And our final chunk of index cards! For some reason I shuffled progress clocks drawn for heists in with the plots and setup stack; no harm done but I’d keep them with the session notes next time.
Most of the cards from the stack of plots I actually used are in fact clocks. Among the others are examples of my favorite prep technique; I used the random score generator table to generate three or four scores, which fit tidily on one card, and then mostly let actual play determine which one was interesting.
Amusingly enough, the more detailed notes I drew up almost never got used. Ulf Ironborn’s lair notes were the only ones that turned out to be relevant, and that was a total GM force — Ulf beat up their bartender pal Rigney for being a racist jerk. It’s not like I didn’t know how the Hexhounds would react to that.
Let’s do the factions tonight as well, I’m on a roll.
These are split into two chunks for ease of reading: the Doskvol factions and the Skovland factions. For some reason I didn’t make a card for the Imperials. Those last couple of faction clocks both would have lived on the Imperials card, though.
I was not as diligent at establishing proper faction clocks as I might have been, and I mostly slacked on putting together new ones when the old ones were completed. They were still insanely handy. I mentioned this a few posts ago, but literally any game with NPC factions would benefit from faction clocks and the mechanic would graft cleanly onto just about anything.
The Skovland factions are a bit cleaner since I had a better idea of what I was doing. Still pretty simple, though! Here’s the faction, here’s some background, a couple of key NPCs, and evocative adjectives to remind me what the factions and NPCs are like.
All the stuff the player characters wanted to get done between sessions. Make Owl-Human was probably the worst project they ever embarked upon, but it turned out useful in the end. Here’re the ones they completed:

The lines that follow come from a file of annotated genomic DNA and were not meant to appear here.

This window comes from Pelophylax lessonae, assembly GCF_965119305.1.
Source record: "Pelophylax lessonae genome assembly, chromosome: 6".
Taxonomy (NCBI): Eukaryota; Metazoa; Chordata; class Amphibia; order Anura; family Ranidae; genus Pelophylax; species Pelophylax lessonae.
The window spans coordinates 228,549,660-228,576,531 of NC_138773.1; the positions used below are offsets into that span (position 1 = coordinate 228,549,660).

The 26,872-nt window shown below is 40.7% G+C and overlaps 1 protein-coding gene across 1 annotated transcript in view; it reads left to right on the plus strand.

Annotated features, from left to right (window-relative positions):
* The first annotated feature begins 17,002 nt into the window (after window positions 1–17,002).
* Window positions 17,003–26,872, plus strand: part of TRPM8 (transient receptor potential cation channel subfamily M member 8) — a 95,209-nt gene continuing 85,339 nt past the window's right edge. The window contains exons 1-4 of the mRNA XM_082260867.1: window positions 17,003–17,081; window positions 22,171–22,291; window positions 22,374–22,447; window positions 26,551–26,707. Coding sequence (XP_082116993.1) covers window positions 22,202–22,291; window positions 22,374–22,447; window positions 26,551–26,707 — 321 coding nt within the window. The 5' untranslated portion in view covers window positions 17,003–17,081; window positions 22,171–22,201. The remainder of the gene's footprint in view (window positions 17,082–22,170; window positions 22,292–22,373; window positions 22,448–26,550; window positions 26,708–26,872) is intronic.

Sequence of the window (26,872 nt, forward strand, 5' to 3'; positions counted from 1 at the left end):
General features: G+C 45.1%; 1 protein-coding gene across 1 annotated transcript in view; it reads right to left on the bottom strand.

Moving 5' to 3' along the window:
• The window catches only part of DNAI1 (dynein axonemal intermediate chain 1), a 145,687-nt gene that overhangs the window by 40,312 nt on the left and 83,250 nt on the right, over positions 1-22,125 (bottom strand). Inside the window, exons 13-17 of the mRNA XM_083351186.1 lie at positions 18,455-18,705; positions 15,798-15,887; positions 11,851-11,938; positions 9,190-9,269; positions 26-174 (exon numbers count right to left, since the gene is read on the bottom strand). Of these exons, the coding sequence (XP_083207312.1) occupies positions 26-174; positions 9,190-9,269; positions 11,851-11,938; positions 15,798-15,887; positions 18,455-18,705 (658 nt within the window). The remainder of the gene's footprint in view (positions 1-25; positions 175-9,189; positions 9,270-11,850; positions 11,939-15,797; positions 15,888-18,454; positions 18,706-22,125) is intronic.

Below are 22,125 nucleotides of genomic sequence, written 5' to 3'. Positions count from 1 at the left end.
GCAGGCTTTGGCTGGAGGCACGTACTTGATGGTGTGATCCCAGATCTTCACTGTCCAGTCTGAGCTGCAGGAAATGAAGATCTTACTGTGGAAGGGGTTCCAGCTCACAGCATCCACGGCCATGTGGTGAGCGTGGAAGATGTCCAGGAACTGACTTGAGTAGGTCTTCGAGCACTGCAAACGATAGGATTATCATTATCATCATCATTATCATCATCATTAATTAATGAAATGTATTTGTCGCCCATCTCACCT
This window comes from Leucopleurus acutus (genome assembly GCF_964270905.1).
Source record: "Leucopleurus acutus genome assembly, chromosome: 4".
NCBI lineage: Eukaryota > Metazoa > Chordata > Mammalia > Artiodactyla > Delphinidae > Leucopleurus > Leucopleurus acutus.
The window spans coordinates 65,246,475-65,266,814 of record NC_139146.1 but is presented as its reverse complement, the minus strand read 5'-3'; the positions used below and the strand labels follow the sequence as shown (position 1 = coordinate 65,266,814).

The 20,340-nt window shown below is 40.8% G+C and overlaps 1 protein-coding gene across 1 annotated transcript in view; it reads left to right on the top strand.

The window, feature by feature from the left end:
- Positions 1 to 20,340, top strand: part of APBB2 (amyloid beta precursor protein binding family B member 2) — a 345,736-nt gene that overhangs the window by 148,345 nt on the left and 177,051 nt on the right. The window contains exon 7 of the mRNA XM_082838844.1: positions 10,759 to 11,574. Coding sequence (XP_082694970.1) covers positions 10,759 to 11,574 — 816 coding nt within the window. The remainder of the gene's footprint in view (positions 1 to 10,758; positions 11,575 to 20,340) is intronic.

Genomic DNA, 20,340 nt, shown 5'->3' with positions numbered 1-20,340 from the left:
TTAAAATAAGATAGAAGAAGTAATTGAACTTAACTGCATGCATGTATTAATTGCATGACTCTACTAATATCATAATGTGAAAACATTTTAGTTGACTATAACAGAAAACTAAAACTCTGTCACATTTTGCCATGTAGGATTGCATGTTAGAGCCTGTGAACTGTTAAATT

And here’s the projects they didn’t quite wrap up. Figuring out Strangford’s plans and creating the Order of the Feather were both started in our very final downtime at the end of the last session. I admire their perseverance.
By the by, there was a wiki for this campaign and I maintained it pretty well for about five sessions; if you want actual quality write-ups for the early days, go there.
I’m not even going to try and make sense of these. And, um, sorry about the handwriting. You’ll note that early on I just filled up index cards; later on I got smart and started dating them. If/when I do this again, I’m going to date every single index card I use — some of the threat clocks in particular are totally mysterious to me and I’d love to know which sessions they’re associated with.
Sometimes I meticulously recorded downtime actions. Sometimes I did not.
One might think that the Hexhounds never talked about anything but moral transgressions and Dock’s love life; that would be untrue. I just found those kinds of quotes really funny so I wrote them down more often.